Spain Cabinet Set to Make Evictions Easier to Boost Rent
Spain’s cabinet is likely to approve measures today making it easier for landlords to evict non- paying tenants as the government tries to encourage investment in rental property.
The changes proposed in May will “most probably” be approved today and sent to Parliament, according to a state official who asked not to be named citing government policy.
“We need this reform like a desert needs rain,” said Fernando Encinar, co-founder of Idealista.com, Spain’s largest property website. “A dynamic and functioning rental market is essential for labor mobility and a healthy economy.”
Spain has just 1.8 million rented homes out of a total of 25 million, according to the Public Works Ministry. The small proportion of rentals hurts labor mobility because displaced workers have difficulty changing their residence to follow job opportunities. Spanish law, which has been stacked in favor of tenants, discourages investment in homes bought for the purpose of renting them out.
The changes being considered today will give landlords greater legal protection and recourse to recover their properties from tenants who stop paying rent.
Landlords currently have to go to court to evict non-payers in a process that could be long and expensive. If tenants paid the amount owed at the last minute, the process would be halted. That would allow the tenant to remain in the property and to reoffend, forcing the landlord to start proceedings again. Under the new proposals, defaulters will have a 10-day window to pay arrears or face eviction.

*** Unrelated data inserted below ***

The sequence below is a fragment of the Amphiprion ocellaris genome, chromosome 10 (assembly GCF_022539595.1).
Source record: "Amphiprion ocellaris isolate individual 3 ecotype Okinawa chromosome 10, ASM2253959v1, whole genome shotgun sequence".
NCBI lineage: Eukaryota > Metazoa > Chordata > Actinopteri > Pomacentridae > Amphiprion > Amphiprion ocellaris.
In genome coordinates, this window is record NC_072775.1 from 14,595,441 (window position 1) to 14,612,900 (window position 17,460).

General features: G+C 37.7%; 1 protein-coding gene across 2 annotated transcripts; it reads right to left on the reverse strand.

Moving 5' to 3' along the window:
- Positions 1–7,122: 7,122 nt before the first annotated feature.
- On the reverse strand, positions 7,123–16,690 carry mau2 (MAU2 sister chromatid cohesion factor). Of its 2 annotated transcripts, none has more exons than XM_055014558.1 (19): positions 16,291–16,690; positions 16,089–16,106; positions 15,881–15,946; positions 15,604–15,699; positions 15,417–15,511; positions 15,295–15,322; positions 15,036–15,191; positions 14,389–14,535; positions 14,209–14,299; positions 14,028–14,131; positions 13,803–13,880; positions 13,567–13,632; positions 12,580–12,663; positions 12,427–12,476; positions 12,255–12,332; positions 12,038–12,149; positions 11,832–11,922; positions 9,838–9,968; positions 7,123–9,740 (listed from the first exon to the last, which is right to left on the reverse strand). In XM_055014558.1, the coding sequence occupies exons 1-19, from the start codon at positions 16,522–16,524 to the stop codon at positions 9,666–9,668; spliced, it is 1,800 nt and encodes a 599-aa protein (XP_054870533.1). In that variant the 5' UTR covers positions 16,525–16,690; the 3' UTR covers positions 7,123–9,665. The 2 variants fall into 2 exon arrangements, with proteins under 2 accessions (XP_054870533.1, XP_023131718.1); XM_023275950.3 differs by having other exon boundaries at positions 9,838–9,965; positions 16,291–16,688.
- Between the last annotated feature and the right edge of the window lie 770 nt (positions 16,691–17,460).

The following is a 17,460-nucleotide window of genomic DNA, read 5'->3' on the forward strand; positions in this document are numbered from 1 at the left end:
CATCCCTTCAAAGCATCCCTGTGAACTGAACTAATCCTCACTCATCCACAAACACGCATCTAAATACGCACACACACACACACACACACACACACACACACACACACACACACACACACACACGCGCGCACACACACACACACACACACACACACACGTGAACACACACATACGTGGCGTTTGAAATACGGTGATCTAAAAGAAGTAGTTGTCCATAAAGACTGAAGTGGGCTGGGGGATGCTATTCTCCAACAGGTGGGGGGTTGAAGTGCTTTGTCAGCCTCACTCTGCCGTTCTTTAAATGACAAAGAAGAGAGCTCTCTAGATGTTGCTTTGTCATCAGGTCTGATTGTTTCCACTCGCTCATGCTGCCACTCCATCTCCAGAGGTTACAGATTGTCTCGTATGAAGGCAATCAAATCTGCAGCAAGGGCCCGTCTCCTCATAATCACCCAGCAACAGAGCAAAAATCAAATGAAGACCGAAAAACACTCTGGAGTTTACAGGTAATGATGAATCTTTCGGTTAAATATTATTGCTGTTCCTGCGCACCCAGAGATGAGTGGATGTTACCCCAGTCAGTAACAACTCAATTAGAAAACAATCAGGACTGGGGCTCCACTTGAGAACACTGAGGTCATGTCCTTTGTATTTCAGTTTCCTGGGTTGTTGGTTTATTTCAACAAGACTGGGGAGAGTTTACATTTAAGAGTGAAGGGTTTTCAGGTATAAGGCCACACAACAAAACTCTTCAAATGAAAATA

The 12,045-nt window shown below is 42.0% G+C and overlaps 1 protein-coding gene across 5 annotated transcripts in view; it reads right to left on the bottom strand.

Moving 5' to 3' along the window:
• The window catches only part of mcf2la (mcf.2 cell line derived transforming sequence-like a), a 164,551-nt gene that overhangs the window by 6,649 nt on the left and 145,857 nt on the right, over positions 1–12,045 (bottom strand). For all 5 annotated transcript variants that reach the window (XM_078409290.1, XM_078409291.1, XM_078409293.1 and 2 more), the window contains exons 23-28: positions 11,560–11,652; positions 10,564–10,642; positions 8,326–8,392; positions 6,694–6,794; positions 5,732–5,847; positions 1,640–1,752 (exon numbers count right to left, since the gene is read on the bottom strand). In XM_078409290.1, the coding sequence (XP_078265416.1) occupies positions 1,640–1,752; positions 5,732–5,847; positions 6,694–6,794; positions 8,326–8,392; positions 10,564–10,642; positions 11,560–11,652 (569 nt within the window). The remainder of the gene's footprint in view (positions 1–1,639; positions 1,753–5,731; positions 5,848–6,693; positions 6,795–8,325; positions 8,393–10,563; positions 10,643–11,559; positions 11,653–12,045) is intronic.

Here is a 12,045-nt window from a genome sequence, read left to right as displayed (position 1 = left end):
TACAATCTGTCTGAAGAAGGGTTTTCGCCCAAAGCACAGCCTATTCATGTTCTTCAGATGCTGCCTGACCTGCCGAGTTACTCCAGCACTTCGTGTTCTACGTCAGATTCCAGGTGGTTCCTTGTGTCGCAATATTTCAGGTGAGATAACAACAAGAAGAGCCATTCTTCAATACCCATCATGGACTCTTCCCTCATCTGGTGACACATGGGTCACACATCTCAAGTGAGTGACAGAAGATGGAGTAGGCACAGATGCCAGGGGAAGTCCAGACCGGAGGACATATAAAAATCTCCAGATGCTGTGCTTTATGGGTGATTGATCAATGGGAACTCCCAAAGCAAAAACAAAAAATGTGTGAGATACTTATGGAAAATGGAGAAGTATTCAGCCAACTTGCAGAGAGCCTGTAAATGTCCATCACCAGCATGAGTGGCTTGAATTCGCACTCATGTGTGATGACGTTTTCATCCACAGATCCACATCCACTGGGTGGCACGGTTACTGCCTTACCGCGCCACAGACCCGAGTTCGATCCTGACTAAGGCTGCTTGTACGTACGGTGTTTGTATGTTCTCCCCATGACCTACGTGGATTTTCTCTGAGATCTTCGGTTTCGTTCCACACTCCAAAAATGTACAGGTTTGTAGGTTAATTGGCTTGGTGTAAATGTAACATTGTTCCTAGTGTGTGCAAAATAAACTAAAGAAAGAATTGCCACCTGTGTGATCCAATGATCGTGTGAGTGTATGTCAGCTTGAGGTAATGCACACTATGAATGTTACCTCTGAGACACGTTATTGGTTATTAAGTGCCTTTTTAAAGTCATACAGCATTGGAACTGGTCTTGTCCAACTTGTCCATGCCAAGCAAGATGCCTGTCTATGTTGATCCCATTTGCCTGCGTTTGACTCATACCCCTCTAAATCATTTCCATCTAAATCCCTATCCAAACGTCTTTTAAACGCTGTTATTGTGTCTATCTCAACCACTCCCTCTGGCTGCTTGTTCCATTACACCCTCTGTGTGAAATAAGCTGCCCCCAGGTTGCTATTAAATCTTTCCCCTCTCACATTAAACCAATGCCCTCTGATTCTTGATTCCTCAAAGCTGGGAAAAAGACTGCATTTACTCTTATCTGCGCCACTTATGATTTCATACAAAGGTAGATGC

Annual rent increases for tenants, which can only match inflation currently, will be subject to agreements between the landlord and tenant, according to the May 11 proposal. Owners will also be able to retake their property with two months’ notice if they need the home for themselves, a blood relative, or a partner in the case of divorce.
“With the drop in mortgage lending and the hike in unemployment, rental accommodation in Spain is going to become much more necessary,” said Alexander Pelteshki, an analyst at ING Financial Markets in Amsterdam.
Tenants had been entitled by law to remain in a property for five years and a further three if they had the tacit agreement of the landlord. That time will be reduced to three years of permanence plus another year if the landlord tacitly agrees.
SOCIMI, Spain’s version of real estate investment trusts established in 2009, will also be modified to make them more attractive to investors and more competitive with European REITs, according to the spokesman.
Minimum investment in SOCIMI will fall to 5 million euros from 15 million euros. In addition, they will no longer be required to hold at least three assets and the minimum period to hold them will fall to 3 years from 7 years.
“These are clearly steps to encourage investment, especially from abroad, in Spain’s real estate market to help absorb some of the overhang of housing stock,” ING’s Pelteshki said.
Foreign investors will be given tax breaks of 60 percent from income generated from rented apartments and 100 percent if the properties are rented by 18 to 30 year-olds who are not eligible for state rent support.
To contact the editor responsible for this story: Ross Larsen at Rlarsen2@bloomberg.net.